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...versus broken chord figuration...

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In written or spoken language the ambiguity is frustrating.


Broken chord is an unambiguous term. Arpeggio is the ambiguous term.

When arpeggio is used - without qualification - is one of the two meanings more commonly implied or assumed? Or, are most people - like me - left wondering what exactly is meant?

Personally, I think of the noun arpeggio to mean a broken chord figuration and the verb argeggiate to mean execute with the embellishment. But, that's just me. In now way to I think that is conventional meaning.

  • How about 'arpeggio' and 'broken chord'? Feb 15 '19 at 14:30
  • It the exact same question, and all the answers are very good. I'll close my own question and go feel like a schmuck! Feb 15 '19 at 22:30

In German we say AKKORDZERLEGUNG. This would literally be translated chord distribution.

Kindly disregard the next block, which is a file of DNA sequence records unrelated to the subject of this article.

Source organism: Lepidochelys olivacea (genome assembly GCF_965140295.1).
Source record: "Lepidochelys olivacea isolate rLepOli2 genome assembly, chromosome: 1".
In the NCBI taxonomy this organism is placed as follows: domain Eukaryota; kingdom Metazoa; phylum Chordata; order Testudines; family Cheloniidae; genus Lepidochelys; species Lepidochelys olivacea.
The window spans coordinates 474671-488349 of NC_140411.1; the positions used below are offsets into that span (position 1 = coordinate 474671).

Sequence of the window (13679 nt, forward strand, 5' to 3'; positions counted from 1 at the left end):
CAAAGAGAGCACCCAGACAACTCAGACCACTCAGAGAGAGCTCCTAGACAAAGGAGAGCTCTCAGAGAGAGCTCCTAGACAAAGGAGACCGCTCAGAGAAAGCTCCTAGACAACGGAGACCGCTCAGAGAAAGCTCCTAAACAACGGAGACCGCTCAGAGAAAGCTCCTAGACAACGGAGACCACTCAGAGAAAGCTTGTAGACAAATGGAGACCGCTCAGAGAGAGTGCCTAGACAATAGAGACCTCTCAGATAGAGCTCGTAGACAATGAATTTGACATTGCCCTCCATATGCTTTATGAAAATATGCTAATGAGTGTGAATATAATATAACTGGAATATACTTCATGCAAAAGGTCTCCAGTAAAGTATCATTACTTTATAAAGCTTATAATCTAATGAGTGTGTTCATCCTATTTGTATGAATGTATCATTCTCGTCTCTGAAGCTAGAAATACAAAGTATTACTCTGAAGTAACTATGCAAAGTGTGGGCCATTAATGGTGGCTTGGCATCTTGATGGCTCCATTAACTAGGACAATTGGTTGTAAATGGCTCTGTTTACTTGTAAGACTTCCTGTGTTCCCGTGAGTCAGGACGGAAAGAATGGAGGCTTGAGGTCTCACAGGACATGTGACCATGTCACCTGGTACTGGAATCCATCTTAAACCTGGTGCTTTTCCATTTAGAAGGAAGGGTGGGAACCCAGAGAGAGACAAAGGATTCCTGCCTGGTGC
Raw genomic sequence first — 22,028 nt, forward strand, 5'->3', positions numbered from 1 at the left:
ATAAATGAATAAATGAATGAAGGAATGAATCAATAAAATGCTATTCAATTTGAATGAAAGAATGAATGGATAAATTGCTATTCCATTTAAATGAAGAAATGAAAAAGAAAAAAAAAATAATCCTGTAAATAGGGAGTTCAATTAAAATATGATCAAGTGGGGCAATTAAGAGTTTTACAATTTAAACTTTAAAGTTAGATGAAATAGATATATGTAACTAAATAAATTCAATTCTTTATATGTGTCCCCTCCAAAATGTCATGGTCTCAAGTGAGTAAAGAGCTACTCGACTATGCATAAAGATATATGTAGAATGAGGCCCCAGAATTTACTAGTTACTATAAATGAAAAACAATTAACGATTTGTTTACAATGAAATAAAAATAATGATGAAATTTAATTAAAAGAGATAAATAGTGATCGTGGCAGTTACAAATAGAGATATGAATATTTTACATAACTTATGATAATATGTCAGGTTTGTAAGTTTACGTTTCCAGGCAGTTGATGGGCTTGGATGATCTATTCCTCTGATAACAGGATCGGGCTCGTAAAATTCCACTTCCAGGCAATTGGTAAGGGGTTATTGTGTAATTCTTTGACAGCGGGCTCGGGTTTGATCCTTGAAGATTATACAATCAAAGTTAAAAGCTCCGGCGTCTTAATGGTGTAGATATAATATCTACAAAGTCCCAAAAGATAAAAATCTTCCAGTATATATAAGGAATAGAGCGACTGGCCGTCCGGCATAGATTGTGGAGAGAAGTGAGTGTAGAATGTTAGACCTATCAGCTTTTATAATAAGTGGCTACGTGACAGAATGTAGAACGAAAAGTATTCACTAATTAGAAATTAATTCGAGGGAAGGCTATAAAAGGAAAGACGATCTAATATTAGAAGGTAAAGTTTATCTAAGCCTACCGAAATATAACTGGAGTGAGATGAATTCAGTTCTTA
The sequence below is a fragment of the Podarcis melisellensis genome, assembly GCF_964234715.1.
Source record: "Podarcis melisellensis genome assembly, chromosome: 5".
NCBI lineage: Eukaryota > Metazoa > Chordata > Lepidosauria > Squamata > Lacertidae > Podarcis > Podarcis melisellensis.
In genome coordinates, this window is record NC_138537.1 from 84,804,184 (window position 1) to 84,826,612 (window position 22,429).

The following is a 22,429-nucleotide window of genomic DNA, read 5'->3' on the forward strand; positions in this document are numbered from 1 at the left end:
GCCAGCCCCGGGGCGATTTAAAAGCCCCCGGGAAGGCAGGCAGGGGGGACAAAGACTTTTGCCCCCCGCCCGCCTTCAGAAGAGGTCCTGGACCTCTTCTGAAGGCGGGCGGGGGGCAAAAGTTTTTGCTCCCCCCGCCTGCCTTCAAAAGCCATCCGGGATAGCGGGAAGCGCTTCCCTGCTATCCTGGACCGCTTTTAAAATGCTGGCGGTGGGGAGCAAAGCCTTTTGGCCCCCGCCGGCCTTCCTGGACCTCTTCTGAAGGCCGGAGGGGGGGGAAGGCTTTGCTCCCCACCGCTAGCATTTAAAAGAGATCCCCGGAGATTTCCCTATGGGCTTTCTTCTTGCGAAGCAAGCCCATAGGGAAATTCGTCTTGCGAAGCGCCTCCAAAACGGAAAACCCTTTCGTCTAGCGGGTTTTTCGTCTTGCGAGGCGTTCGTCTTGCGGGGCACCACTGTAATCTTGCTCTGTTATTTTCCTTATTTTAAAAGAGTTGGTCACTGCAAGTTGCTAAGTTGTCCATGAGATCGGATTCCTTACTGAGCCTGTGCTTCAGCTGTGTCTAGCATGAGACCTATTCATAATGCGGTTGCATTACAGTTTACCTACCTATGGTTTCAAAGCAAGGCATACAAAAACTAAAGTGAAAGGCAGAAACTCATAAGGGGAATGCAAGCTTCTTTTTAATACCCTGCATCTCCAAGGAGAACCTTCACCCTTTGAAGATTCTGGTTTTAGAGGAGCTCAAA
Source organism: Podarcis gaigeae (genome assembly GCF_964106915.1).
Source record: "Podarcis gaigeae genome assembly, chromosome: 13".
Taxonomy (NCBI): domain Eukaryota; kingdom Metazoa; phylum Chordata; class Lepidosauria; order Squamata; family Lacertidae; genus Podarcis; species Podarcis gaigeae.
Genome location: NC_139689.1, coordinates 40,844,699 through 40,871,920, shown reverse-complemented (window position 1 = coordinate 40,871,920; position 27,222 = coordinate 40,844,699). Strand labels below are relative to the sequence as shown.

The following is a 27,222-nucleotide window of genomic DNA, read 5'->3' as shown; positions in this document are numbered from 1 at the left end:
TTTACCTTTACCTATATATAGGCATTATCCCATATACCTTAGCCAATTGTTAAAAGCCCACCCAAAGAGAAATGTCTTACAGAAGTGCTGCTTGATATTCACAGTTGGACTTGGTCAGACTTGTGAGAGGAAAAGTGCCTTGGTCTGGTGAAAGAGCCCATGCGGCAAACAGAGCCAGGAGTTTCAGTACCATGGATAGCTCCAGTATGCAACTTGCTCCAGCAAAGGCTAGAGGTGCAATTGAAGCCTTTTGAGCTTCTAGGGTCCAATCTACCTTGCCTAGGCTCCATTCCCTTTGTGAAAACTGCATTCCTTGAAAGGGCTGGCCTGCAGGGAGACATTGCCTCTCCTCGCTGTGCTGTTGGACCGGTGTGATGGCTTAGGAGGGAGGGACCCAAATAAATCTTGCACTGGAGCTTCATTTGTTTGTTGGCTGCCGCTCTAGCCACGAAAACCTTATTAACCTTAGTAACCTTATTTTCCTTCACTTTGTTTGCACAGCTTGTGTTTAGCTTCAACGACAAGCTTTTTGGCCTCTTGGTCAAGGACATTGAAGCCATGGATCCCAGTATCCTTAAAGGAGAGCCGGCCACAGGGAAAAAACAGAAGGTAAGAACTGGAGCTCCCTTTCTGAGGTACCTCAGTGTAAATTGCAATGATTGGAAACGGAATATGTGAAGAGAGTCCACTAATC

Looking up Akkordzerlegung I am guided to the fingerpicking of the guitar what actually would be what in the question is meant.

So the fingerpicking would be the equivalent to the embellished arpeggio.


The wiggly line in your first example is a quasi arpa (like a harp), although pianists will often call it a "rolled chord". It's always executed note by note, starting from the bass and going up. If you want it to start from the soprano and go down, you'd put an arrowhead at the bottom.

The word arpeggio comes from the Italian arpeggiare (to play the harp), and it generally means playing a chord in pieces - not just individual notes as in your second example, but in any combination and any order: the second measure of that example shows the intervals B-G and C-E, so neither the term arpeggio or "broken chord" is specific and unambiguous (and they're frequently interchanged). Arpeggio or arpeggiate simply means you're not playing block chords.

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